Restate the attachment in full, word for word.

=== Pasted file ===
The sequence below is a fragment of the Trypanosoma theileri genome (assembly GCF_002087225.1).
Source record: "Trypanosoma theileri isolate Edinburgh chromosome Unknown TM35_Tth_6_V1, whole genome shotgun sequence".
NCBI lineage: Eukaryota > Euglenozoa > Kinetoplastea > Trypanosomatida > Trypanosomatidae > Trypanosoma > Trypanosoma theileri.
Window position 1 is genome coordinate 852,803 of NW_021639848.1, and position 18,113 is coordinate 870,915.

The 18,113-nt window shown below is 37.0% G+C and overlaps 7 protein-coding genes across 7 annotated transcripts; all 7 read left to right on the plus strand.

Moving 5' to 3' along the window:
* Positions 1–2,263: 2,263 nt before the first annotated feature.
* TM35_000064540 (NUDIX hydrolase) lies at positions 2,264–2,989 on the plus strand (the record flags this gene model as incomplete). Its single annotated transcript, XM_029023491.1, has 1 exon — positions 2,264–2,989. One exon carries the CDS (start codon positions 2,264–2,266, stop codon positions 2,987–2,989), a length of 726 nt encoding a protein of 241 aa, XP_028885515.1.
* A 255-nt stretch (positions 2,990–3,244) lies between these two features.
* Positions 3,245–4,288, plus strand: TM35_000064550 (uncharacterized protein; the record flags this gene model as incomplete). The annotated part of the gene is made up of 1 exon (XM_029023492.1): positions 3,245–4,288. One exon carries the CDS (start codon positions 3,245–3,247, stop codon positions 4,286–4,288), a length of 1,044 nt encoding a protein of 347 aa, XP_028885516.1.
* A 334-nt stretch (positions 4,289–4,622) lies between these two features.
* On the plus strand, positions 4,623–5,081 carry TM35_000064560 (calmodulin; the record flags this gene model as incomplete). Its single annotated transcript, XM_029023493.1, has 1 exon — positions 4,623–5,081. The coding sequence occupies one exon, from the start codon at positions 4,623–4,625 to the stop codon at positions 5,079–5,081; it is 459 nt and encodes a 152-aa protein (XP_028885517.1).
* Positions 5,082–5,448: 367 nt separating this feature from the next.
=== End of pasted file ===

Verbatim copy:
The sequence below is a fragment of the Trypanosoma theileri genome (assembly GCF_002087225.1).
Source record: "Trypanosoma theileri isolate Edinburgh chromosome Unknown TM35_Tth_6_V1, whole genome shotgun sequence".
NCBI lineage: Eukaryota > Euglenozoa > Kinetoplastea > Trypanosomatida > Trypanosomatidae > Trypanosoma > Trypanosoma theileri.
Window position 1 is genome coordinate 852,803 of NW_021639848.1, and position 18,113 is coordinate 870,915.

The 18,113-nt window shown below is 37.0% G+C and overlaps 7 protein-coding genes across 7 annotated transcripts; all 7 read left to right on the plus strand.

Moving 5' to 3' along the window:
* Positions 1–2,263: 2,263 nt before the first annotated feature.
* TM35_000064540 (NUDIX hydrolase) lies at positions 2,264–2,989 on the plus strand (the record flags this gene model as incomplete). Its single annotated transcript, XM_029023491.1, has 1 exon — positions 2,264–2,989. One exon carries the CDS (start codon positions 2,264–2,266, stop codon positions 2,987–2,989), a length of 726 nt encoding a protein of 241 aa, XP_028885515.1.
* A 255-nt stretch (positions 2,990–3,244) lies between these two features.
* Positions 3,245–4,288, plus strand: TM35_000064550 (uncharacterized protein; the record flags this gene model as incomplete). The annotated part of the gene is made up of 1 exon (XM_029023492.1): positions 3,245–4,288. One exon carries the CDS (start codon positions 3,245–3,247, stop codon positions 4,286–4,288), a length of 1,044 nt encoding a protein of 347 aa, XP_028885516.1.
* A 334-nt stretch (positions 4,289–4,622) lies between these two features.
* On the plus strand, positions 4,623–5,081 carry TM35_000064560 (calmodulin; the record flags this gene model as incomplete). Its single annotated transcript, XM_029023493.1, has 1 exon — positions 4,623–5,081. The coding sequence occupies one exon, from the start codon at positions 4,623–4,625 to the stop codon at positions 5,079–5,081; it is 459 nt and encodes a 152-aa protein (XP_028885517.1).
* Positions 5,082–5,448: 367 nt separating this feature from the next.